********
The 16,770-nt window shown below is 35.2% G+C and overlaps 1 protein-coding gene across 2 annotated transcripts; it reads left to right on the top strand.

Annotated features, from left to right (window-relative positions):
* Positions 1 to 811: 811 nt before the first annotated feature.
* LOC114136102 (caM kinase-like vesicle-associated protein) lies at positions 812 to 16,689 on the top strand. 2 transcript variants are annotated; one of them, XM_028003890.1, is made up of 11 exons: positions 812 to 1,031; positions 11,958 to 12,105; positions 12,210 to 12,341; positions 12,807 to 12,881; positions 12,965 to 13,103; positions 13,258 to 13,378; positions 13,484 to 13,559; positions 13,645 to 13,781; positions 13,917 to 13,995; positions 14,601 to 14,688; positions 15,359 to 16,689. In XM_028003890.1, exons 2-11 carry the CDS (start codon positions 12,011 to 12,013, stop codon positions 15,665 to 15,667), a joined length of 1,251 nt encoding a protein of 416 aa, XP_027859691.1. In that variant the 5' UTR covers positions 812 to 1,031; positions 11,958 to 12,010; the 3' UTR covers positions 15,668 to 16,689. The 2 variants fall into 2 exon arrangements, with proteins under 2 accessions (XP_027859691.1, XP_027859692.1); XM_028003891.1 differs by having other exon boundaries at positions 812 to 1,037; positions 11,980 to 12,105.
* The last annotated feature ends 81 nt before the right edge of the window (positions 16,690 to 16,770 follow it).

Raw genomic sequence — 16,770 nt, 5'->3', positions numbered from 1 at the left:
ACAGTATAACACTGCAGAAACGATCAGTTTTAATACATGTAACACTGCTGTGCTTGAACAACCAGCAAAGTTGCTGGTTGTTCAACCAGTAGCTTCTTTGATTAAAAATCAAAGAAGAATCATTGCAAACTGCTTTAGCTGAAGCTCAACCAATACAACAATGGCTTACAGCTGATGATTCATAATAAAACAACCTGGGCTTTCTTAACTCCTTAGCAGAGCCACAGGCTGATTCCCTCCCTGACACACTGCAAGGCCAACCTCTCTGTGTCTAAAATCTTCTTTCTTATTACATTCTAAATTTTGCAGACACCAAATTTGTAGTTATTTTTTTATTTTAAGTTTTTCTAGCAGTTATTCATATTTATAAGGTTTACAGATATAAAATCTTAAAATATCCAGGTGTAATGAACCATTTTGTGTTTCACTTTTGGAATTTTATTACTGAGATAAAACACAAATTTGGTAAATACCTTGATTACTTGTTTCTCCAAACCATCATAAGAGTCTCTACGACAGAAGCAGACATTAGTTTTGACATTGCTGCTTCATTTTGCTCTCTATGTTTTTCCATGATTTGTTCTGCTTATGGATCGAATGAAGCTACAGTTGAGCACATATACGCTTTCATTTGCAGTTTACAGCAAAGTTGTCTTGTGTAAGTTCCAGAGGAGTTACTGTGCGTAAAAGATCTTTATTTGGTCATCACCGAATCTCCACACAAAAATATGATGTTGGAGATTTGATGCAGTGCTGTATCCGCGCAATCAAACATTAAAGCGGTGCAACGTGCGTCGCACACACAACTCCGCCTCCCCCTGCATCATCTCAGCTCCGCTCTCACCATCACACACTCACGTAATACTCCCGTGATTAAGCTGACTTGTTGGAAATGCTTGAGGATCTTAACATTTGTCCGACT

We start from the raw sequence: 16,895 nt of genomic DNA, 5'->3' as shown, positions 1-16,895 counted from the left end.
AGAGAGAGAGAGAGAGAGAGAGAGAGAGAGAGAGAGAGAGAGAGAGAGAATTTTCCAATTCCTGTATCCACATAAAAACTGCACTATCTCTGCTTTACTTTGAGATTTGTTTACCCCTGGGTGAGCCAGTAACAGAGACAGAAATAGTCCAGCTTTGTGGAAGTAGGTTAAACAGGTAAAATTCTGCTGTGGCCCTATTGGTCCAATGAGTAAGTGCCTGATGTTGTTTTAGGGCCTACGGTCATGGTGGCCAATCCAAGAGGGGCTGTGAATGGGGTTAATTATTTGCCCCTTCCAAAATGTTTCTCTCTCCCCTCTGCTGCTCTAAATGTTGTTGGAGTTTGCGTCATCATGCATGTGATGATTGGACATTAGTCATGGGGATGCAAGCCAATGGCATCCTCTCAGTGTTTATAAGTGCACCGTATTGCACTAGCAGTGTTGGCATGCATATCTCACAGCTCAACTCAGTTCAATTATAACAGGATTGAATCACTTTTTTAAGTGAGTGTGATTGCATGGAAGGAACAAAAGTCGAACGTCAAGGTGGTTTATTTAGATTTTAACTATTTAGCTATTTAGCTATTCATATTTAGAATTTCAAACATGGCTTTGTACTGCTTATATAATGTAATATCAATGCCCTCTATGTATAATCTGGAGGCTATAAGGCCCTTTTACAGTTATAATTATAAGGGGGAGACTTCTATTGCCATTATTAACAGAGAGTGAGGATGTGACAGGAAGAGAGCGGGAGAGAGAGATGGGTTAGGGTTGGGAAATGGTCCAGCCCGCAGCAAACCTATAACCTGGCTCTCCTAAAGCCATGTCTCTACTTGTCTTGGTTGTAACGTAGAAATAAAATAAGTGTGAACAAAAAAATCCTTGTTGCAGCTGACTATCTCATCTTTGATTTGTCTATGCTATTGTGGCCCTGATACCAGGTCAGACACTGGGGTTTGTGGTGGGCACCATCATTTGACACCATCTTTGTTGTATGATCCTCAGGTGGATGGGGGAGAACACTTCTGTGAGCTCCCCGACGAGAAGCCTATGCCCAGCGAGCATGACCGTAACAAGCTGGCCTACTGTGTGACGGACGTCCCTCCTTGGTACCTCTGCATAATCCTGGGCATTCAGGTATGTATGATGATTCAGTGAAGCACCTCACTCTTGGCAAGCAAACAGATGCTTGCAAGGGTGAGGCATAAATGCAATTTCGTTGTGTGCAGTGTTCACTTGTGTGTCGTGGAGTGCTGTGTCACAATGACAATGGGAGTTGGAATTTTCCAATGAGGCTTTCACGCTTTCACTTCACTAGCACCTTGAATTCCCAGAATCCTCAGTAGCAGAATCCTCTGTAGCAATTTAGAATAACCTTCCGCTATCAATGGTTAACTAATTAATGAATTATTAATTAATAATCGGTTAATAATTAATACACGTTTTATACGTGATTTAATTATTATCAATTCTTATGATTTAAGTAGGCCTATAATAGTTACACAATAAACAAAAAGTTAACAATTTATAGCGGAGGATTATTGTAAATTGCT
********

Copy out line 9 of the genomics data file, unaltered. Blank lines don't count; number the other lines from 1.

AGAGAGAGAGAGAGAGAGAGAGAGAGAGAGAGAGAGAGAGAGAGAGAGAATTTTCCAATTCCTGTATCCACATAAAAACTGCACTATCTCTGCTTTACTTTGAGATTTGTTTACCCCTGGGTGAGCCAGTAACAGAGACAGAAATAGTCCAGCTTTGTGGAAGTAGGTTAAACAGGTAAAATTCTGCTGTGGCCCTATTGGTCCAATGAGTAAGTGCCTGATGTTGTTTTAGGGCCTACGGTCATGGTGGCCAATCCAAGAGGGGCTGTGAATGGGGTTAATTATTTGCCCCTTCCAAAATGTTTCTCTCTCCCCTCTGCTGCTCTAAATGTTGTTGGAGTTTGCGTCATCATGCATGTGATGATTGGACATTAGTCATGGGGATGCAAGCCAATGGCATCCTCTCAGTGTTTATAAGTGCACCGTATTGCACTAGCAGTGTTGGCATGCATATCTCACAGCTCAACTCAGTTCAATTATAACAGGATTGAATCACTTTTTTAAGTGAGTGTGATTGCATGGAAGGAACAAAAGTCGAACGTCAAGGTGGTTTATTTAGATTTTAACTATTTAGCTATTTAGCTATTCATATTTAGAATTTCAAACATGGCTTTGTACTGCTTATATAATGTAATATCAATGCCCTCTATGTATAATCTGGAGGCTATAAGGCCCTTTTACAGTTATAATTATAAGGGGGAGACTTCTATTGCCATTATTAACAGAGAGTGAGGATGTGACAGGAAGAGAGCGGGAGAGAGAGATGGGTTAGGGTTGGGAAATGGTCCAGCCCGCAGCAAACCTATAACCTGGCTCTCCTAAAGCCATGTCTCTACTTGTCTTGGTTGTAACGTAGAAATAAAATAAGTGTGAACAAAAAAATCCTTGTTGCAGCTGACTATCTCATCTTTGATTTGTCTATGCTATTGTGGCCCTGATACCAGGTCAGACACTGGGGTTTGTGGTGGGCACCATCATTTGACACCATCTTTGTTGTATGATCCTCAGGTGGATGGGGGAGAACACTTCTGTGAGCTCCCCGACGAGAAGCCTATGCCCAGCGAGCATGACCGTAACAAGCTGGCCTACTGTGTGACGGACGTCCCTCCTTGGTACCTCTGCATAATCCTGGGCATTCAGGTATGTATGATGATTCAGTGAAGCACCTCACTCTTGGCAAGCAAACAGATGCTTGCAAGGGTGAGGCATAAATGCAATTTCGTTGTGTGCAGTGTTCACTTGTGTGTCGTGGAGTGCTGTGTCACAATGACAATGGGAGTTGGAATTTTCCAATGAGGCTTTCACGCTTTCACTTCACTAGCACCTTGAATTCCCAGAATCCTCAGTAGCAGAATCCTCTGTAGCAATTTAGAATAACCTTCCGCTATCAATGGTTAACTAATTAATGAATTATTAATTAATAATCGGTTAATAATTAATACACGTTTTATACGTGATTTAATTATTATCAATTCTTATGATTTAAGTAGGCCTATAATAGTTACACAATAAACAAAAAGTTAACAATTTATAGCGGAGGATTATTGTAAATTGCT